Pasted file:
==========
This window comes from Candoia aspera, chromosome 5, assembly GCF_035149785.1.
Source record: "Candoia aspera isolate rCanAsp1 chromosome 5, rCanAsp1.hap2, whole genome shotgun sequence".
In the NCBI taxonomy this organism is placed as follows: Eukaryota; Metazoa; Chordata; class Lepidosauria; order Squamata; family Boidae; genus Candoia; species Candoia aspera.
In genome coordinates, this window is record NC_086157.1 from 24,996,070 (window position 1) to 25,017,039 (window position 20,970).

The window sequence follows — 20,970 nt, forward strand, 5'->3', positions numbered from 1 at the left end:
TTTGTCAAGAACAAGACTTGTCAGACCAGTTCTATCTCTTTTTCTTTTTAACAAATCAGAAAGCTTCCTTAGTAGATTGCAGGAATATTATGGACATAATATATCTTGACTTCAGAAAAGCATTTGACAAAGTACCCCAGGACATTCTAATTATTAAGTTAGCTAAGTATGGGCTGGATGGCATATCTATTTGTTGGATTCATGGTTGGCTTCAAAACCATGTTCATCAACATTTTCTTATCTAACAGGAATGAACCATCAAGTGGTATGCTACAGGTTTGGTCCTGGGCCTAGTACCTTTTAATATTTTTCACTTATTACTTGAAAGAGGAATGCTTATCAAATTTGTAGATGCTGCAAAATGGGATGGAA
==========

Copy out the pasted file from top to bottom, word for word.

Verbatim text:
This window comes from Candoia aspera, chromosome 5, assembly GCF_035149785.1.
Source record: "Candoia aspera isolate rCanAsp1 chromosome 5, rCanAsp1.hap2, whole genome shotgun sequence".
In the NCBI taxonomy this organism is placed as follows: Eukaryota; Metazoa; Chordata; class Lepidosauria; order Squamata; family Boidae; genus Candoia; species Candoia aspera.
In genome coordinates, this window is record NC_086157.1 from 24,996,070 (window position 1) to 25,017,039 (window position 20,970).

The window sequence follows — 20,970 nt, forward strand, 5'->3', positions numbered from 1 at the left end:
TTTGTCAAGAACAAGACTTGTCAGACCAGTTCTATCTCTTTTTCTTTTTAACAAATCAGAAAGCTTCCTTAGTAGATTGCAGGAATATTATGGACATAATATATCTTGACTTCAGAAAAGCATTTGACAAAGTACCCCAGGACATTCTAATTATTAAGTTAGCTAAGTATGGGCTGGATGGCATATCTATTTGTTGGATTCATGGTTGGCTTCAAAACCATGTTCATCAACATTTTCTTATCTAACAGGAATGAACCATCAAGTGGTATGCTACAGGTTTGGTCCTGGGCCTAGTACCTTTTAATATTTTTCACTTATTACTTGAAAGAGGAATGCTTATCAAATTTGTAGATGCTGCAAAATGGGATGGAA